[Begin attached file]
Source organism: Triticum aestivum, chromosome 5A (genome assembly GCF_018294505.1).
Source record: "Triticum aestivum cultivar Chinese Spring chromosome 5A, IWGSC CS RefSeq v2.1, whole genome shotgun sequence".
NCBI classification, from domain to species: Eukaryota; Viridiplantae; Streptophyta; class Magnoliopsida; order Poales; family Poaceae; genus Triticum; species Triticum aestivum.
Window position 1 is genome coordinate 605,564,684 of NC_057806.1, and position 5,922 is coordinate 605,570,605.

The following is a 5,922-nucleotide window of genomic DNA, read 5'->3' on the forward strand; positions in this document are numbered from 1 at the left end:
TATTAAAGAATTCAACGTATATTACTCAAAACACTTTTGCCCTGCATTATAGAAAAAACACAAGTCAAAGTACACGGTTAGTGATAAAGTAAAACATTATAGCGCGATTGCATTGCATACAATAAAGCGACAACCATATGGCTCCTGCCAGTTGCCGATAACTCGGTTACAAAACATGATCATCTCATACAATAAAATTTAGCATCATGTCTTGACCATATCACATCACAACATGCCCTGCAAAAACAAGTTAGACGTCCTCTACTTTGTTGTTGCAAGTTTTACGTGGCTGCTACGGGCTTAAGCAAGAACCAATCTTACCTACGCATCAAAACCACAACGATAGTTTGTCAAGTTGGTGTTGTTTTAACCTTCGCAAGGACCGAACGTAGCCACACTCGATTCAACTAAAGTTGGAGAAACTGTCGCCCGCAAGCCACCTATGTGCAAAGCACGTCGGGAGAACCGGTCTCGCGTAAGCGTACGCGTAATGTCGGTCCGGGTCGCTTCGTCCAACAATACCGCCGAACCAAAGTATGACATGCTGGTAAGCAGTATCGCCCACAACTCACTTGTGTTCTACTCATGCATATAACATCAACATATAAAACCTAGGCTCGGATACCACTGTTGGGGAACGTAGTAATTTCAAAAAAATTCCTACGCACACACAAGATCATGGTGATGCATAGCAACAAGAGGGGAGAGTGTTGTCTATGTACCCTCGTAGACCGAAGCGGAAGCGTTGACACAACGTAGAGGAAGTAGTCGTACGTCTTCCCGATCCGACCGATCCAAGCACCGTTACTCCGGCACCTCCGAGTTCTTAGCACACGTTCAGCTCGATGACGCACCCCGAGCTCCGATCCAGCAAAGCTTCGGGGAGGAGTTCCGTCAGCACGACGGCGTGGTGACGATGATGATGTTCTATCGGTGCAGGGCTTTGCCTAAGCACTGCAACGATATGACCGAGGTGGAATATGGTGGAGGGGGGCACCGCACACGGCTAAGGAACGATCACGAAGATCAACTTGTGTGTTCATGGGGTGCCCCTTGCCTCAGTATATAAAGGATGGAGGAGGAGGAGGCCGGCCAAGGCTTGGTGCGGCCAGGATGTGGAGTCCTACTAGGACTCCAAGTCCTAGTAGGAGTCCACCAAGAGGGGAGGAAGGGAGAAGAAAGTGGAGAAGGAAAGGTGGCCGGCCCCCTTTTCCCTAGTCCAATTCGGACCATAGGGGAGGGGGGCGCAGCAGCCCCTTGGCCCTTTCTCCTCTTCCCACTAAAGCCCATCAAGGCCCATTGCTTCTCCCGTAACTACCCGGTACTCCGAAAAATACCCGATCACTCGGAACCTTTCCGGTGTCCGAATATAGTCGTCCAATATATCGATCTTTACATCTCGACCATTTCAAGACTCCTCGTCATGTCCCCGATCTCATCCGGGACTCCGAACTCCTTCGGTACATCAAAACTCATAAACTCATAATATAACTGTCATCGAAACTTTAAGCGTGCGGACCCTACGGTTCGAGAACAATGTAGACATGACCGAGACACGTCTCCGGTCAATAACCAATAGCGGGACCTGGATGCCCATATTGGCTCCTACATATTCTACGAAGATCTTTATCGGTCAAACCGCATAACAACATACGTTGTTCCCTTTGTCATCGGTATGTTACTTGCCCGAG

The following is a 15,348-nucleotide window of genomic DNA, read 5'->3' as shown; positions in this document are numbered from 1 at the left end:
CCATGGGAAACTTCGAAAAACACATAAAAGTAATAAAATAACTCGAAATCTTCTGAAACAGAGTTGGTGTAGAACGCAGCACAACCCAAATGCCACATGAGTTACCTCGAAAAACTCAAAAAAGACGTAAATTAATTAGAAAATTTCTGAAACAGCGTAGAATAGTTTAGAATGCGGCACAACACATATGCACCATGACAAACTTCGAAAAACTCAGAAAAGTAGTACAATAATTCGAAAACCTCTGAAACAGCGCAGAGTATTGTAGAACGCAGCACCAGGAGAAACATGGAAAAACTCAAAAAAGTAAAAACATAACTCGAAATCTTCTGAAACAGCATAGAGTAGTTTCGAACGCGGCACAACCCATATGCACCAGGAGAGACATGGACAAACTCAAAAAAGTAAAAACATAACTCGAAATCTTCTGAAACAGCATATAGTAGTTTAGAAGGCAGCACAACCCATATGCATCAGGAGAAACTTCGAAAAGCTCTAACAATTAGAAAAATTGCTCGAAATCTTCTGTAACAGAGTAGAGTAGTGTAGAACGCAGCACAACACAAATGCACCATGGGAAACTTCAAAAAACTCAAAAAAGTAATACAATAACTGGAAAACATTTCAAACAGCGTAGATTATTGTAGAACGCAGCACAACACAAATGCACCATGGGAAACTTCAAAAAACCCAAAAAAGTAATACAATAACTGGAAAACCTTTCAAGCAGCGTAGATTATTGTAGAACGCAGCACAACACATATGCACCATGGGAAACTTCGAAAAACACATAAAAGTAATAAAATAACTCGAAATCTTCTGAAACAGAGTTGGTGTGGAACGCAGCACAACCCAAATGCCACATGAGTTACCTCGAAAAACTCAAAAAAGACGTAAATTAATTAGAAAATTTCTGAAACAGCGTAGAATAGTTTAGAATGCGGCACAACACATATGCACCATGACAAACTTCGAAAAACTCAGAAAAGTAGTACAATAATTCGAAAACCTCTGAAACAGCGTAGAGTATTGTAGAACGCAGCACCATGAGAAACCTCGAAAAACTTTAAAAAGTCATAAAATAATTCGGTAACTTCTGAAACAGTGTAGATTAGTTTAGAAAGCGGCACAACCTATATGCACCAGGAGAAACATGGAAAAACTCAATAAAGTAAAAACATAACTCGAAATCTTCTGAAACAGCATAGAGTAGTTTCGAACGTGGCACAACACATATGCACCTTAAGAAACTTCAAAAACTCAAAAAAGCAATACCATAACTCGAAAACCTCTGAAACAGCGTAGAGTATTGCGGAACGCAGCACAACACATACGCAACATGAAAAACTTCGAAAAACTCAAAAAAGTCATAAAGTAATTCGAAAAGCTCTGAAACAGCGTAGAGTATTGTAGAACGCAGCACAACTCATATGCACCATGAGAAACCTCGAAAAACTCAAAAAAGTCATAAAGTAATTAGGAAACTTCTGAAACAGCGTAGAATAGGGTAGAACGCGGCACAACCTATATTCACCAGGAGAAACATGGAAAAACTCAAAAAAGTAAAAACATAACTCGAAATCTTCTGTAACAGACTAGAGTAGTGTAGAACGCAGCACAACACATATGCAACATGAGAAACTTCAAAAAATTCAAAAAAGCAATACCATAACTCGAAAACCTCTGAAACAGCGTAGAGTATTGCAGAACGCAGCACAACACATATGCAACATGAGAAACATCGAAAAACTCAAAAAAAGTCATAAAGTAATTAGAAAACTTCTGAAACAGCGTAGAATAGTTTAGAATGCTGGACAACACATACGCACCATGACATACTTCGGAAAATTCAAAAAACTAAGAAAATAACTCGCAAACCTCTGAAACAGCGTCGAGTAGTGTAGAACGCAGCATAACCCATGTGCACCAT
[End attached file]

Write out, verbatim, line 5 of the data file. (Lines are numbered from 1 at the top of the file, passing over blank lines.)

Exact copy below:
The following is a 5,922-nucleotide window of genomic DNA, read 5'->3' on the forward strand; positions in this document are numbered from 1 at the left end: